1. The Man In The Rockefeller Suit, Mark Seal (library, audio) - Surprise, surprise! A Books on the Nightstand recommendation! This one is non-fiction, and I must say I was rather appaled with the events of this massive - and rather nutso - con. Can't believe what people will do, can't believe what people will believe. It got a bit old, though, as most of it was built on repititious fictional stories built by "Clark" for his various audiences. Must have been fascinating to research!
2. The Devil In The White City, Erik Larson (library,ebook) - felt like I should read it as everyone else has. Not so enamoured. I understand what Larson was trying to do with the juxtaposition of the World's Fair and the first serial killer...but I personally would have enjoyed it best as two separate books. Again, Larson's storytelling style is not my favorite.
3. The Language of Flowers, Vanessa Diffenbaugh (library, ebook) I'm grateful that I read this book (Books on the Nightstand recommendation again), and while I did check it out from the library I will be buying my own copy. Diffenbaugh has created a very realistic story of a girl aging out of the foster care system...but she also brings in a healthy dose of hope. Once upon a time I worked as a fundraiser for a group home, and while I was insulated from the actual horrors of the girls' lives I know enough to see the truth in this book. I also must say that I admire Diffenbaugh for using the book to raise awareness of the difficulties kids face when they age out, and would recommend that you all look into The Camellia Network, the nonprofit she's created to help. Besides all of that, it's a beautifully written book.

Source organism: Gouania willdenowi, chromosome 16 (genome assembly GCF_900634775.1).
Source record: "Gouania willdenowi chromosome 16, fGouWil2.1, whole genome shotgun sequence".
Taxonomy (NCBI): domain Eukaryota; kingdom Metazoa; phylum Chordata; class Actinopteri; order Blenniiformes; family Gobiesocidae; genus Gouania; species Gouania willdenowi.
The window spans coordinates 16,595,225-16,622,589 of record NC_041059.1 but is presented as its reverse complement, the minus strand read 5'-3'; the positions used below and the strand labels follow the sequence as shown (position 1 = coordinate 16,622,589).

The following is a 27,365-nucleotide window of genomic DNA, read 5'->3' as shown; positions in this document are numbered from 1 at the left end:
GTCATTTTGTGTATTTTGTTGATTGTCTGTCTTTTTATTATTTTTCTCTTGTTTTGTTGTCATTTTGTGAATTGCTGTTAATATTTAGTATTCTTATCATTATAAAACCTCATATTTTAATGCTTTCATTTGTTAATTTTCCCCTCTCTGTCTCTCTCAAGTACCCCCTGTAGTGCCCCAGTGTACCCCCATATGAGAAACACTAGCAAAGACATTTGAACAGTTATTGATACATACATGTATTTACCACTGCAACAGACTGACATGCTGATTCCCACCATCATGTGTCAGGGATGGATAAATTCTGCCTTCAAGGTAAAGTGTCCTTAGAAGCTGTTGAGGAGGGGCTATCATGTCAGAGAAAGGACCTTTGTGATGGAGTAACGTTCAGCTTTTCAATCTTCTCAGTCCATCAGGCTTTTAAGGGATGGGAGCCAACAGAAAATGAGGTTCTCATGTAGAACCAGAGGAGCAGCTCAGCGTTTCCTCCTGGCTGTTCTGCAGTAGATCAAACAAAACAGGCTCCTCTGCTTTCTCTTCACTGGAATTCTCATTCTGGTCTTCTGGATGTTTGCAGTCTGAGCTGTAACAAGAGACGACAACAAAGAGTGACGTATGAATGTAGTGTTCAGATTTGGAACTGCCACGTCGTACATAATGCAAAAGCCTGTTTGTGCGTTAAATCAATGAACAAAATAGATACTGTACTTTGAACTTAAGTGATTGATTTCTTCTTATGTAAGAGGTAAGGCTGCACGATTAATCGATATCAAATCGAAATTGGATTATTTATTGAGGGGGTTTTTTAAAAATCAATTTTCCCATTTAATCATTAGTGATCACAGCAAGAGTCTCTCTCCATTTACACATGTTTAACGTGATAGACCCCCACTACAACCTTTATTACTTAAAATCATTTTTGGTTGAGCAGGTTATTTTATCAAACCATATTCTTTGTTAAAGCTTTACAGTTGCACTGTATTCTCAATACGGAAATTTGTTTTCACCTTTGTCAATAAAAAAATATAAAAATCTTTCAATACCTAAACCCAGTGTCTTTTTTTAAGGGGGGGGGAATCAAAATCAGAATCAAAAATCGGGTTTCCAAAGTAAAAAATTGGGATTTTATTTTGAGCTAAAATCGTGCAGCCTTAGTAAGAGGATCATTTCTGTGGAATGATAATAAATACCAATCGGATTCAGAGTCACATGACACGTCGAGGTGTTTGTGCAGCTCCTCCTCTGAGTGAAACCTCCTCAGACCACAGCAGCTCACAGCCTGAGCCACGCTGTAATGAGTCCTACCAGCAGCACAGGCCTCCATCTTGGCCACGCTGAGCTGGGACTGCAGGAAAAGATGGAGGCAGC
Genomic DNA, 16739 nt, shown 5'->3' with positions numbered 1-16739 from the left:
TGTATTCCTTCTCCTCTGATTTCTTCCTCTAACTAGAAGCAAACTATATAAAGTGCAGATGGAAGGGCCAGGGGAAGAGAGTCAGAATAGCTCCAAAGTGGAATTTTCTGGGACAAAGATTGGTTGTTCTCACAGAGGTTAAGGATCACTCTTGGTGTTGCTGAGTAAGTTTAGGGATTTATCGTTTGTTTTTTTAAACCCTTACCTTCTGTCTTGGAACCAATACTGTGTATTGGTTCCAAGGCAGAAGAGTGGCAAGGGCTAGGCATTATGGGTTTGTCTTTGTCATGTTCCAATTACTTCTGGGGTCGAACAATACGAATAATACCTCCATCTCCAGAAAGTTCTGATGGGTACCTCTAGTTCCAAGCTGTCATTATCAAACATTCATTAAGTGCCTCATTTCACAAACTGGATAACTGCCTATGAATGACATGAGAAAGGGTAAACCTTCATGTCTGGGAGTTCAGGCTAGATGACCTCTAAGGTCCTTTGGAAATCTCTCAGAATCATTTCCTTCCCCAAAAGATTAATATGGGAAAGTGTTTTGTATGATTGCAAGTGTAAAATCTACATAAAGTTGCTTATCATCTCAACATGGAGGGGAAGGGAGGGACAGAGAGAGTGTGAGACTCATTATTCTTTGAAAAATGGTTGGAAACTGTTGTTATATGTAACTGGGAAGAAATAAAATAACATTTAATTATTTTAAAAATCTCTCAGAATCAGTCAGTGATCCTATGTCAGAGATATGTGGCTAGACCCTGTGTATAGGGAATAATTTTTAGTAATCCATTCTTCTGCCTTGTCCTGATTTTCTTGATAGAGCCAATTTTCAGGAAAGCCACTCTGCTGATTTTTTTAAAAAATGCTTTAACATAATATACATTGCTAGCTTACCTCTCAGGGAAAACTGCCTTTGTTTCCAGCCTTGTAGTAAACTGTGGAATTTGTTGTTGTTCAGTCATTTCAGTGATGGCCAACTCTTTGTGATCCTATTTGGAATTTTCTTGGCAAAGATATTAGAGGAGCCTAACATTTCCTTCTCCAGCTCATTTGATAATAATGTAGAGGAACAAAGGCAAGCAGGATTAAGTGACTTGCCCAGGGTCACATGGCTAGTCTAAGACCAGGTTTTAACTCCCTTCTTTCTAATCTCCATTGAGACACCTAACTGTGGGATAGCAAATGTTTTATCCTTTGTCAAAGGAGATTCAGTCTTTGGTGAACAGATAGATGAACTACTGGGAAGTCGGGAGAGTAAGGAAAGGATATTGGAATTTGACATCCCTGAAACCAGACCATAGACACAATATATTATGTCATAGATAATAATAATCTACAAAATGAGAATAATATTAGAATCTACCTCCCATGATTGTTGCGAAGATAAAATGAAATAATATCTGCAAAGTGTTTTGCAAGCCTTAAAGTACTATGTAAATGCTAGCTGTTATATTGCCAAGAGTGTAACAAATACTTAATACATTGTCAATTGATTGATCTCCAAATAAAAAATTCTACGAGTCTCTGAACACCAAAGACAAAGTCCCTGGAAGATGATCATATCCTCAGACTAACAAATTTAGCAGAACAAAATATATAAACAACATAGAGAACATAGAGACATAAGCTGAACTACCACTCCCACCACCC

4. Dreams of Joy, Lisa See (library, ebook) Confession: I didn't make it all the way through the book. I didn't even make it through part. Joy was my least favorite character in Shanghai Girls, and I found her downright detestable as a lead.
5. The Mask of Zorro, Johnston McCulley (Classic Tales Podcast) Another confession: after several years of the Classic Tales, I'm getting rather tired of B.J. Harrison. He's a phenomenal reader, but after a while his characters and voices are becoming tiresome and repetitive. Nevertheless, it's a great book.
6. The Name of the Wind, Patrick Rothfuss (ebook) - Man oh man, am I ever enjoying this book! I'm not done yet....but it is the first time in a very long time that I've found a new fantasy author to love. I'll tell you more when I finish!
7. Love Over Scotland, The World According to Bertie, Unbearable Lightness of Scones, Alexander McCall Smith (library, CD) This concludes all of the current books in the 44 Scotland St. series. Good lighthearted reading...BUT for a few things. 1. My Bertie I was starting to notice serious inconsistencies. (A room that was painted was back to original color, another character claims to not have received a gift when she did in the book before....) Also, while I appreciate the serialization I have to admit that I'm growing tired of the fact that there's so little movement and resolution. And I really can't stomach much more of Irene.
8. Bellwether, Connie Willis (audio, library) I actually read this book years ago, but to be honest I had forgotten how much I enjoyed it. It was even more fun in audio with a fantastic narrator. Willis is - in my humble opinion - a genius. I love the details in her book, and I love the way in which every single word is relevant and every single idea is connected to every other idea. Extra bonus, there are sheep in this book!